As with so many things these days, and like Christmas, its all about cash, money, the pink pound. Stereotypes sell. They are the quickest and easiest way for companies to rake in the profits. The human brain responds more readily to things that it can recognise easily so stereotypes are helpful to human cognition. If you think of the brain as a bit like a computer, in basic terms, stereotypes allow our brains to do less ‘searching’ when we evaluate new people. In this way the human brain can also become confused when it is presented with information that contradicts this stereotype information.
It is probable that some people see past stereotypes. However, what has been established in research is that people tend to live up or down to the expectations that are communicated to them. A number of studies have revealed that there is pressure on individuals to behave in stereotyped ways and these behaviour patterns are generally equated with social acceptance. We can all remember what it is like at school, never in our lives do we feel more pressure for social acceptance. Female children are fed expectations from the toy industry daily and we cannot pretend they have no effect.
However I don’t necessarily think a particular conspiracy in the toy industry exists to repress girls, but rather that companies think only of profits. Therefore products are created that the human brain will recognise most easily and buy most readily. The toy makers and advertisers ‘amplify’ the perceived differences between the genders in order to quickly communicate with its desired audience. In an experiment where children viewed ten toy adverts once the children could identify the target audience every single time. The target audience of boys or girls are very obvious to children and make the products easy to understand and therefore easy to sell, but the unpleasant side-effect of this is there is an implication of whether the product is suitable for them or not depending on their gender.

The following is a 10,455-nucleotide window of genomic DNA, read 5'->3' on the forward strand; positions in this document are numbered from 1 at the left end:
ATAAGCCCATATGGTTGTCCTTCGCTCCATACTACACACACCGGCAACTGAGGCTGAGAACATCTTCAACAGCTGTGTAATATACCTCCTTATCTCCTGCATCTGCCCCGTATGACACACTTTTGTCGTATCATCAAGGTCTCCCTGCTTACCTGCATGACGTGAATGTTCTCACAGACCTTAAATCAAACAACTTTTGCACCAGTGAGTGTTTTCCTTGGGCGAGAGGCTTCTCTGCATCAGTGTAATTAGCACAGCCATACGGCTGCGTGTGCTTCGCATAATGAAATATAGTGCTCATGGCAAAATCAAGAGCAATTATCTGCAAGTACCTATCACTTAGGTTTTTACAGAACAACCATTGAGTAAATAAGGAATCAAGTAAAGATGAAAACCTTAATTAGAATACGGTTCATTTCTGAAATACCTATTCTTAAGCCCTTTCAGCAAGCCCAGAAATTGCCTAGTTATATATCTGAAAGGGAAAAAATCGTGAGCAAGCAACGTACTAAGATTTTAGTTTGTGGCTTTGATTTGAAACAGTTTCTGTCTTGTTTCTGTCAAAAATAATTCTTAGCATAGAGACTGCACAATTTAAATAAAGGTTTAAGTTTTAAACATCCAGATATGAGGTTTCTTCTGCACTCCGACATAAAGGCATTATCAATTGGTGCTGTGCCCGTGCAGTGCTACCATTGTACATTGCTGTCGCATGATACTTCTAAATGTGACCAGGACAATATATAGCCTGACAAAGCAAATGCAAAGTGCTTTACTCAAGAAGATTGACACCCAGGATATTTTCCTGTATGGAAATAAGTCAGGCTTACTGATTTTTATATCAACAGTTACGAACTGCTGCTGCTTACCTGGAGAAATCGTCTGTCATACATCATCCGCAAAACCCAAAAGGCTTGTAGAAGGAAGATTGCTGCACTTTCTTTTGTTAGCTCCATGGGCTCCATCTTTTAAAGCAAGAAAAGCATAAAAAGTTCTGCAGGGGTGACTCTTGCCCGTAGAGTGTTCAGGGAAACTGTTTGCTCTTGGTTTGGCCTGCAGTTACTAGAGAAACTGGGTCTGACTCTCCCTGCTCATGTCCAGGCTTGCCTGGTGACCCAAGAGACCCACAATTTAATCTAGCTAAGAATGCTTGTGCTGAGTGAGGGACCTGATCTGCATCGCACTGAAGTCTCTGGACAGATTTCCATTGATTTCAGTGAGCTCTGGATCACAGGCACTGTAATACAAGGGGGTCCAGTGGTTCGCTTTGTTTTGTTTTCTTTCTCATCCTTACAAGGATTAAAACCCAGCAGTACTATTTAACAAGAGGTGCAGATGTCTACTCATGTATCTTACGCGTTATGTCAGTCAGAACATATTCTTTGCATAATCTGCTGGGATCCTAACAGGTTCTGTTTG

So The Market wields influence on lives like never before. Consumption is king, so stereotypes used to sell are all around us all the time. The largest concern that I have with these representations is the effect on children’s aspirations for themselves. Women can legally no longer be discriminated against in the workplace and can enter into any career of their choosing. However the subtle messages learned from birth seem to me to still be separating our boys and girls into roles that society unthinkingly calls ‘natural’ to each gender. What a shame we can’t replicate the Baby X experiments for teenagers. I think we would find adults are still directing them along gender lines with little self-awareness.
So is it all bad news? Well I wouldn’t want you to think that I am condemning all of so called ‘girls’ toys and ‘girls’ pursuits. Or that ‘boys’ toys are somehow more beneficial. In fact there are some very unpleasant boy’s toys such as weapons and murderous video games that are debatably not suitable for any child. No, in fact as we see girls achieving higher results and success in school than boys we must actually value the way that parents interact with girls. As I described, in research parents have been found to speak to their daughters much more frequently. This and the ‘role play’ girls are directed towards with dolls can be seen to enable improved communication skills and give them emotional intelligence, both of which are increasingly prized in the workplace and arguably very helpful in maintaining relationships. Boys could benefit greatly from more of this kind of socialisation. Likewise girls do not need to be treated physically differently to boys – they are not made of different material! We must not imagine girls are somehow more delicate and less active in any way.
Another interesting caveat to this debate is that it has historically been much more socially acceptable for girls to cross the gender divide than it has been for boys. It would seem unlikely for a girl to be frowned upon for choosing to play with ‘boys’ toys as I did, but sadly for those boys like my nephew who like pink they are likely to be steered quickly away. This is sad for boys but sadder still that society still doesn’t value the things that are deemed ‘girls’ interests. Is the ‘femaleness’ still to be shunned as something humiliating for boys.
The work of Colorado State University has a great set of activities intended to help children themselves talk about gender stereotypes and understand that they limit themselves and each other when they use them. You can take a look at their ideas here.
They argue, ‘if we keep sending messages with toys that girls can only do certain things and boys can only do certain things, their options for who they want to be and who they think others can be becomes very limited. We want to allow more options.’
I do too – and I think I’ll start by buying my nephew something in pink for Christmas.